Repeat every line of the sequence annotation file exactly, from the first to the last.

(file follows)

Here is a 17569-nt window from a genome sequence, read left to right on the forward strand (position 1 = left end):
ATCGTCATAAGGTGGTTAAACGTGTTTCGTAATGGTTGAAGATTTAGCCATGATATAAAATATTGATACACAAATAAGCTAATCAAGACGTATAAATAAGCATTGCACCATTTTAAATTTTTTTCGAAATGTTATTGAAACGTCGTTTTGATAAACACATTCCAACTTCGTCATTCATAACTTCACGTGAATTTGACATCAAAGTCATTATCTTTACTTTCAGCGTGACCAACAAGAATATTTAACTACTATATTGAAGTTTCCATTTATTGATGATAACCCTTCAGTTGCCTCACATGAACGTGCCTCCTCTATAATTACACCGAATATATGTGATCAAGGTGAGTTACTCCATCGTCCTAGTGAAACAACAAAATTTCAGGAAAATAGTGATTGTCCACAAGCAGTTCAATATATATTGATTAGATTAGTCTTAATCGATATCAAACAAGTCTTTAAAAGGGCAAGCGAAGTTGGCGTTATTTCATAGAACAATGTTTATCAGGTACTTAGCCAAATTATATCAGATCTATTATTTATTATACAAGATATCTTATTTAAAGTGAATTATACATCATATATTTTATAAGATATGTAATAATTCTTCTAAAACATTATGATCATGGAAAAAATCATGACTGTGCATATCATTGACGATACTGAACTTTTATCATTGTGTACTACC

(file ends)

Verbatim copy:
Here is a 17569-nt window from a genome sequence, read left to right on the forward strand (position 1 = left end):
ATCGTCATAAGGTGGTTAAACGTGTTTCGTAATGGTTGAAGATTTAGCCATGATATAAAATATTGATACACAAATAAGCTAATCAAGACGTATAAATAAGCATTGCACCATTTTAAATTTTTTTCGAAATGTTATTGAAACGTCGTTTTGATAAACACATTCCAACTTCGTCATTCATAACTTCACGTGAATTTGACATCAAAGTCATTATCTTTACTTTCAGCGTGACCAACAAGAATATTTAACTACTATATTGAAGTTTCCATTTATTGATGATAACCCTTCAGTTGCCTCACATGAACGTGCCTCCTCTATAATTACACCGAATATATGTGATCAAGGTGAGTTACTCCATCGTCCTAGTGAAACAACAAAATTTCAGGAAAATAGTGATTGTCCACAAGCAGTTCAATATATATTGATTAGATTAGTCTTAATCGATATCAAACAAGTCTTTAAAAGGGCAAGCGAAGTTGGCGTTATTTCATAGAACAATGTTTATCAGGTACTTAGCCAAATTATATCAGATCTATTATTTATTATACAAGATATCTTATTTAAAGTGAATTATACATCATATATTTTATAAGATATGTAATAATTCTTCTAAAACATTATGATCATGGAAAAAATCATGACTGTGCATATCATTGACGATACTGAACTTTTATCATTGTGTACTACC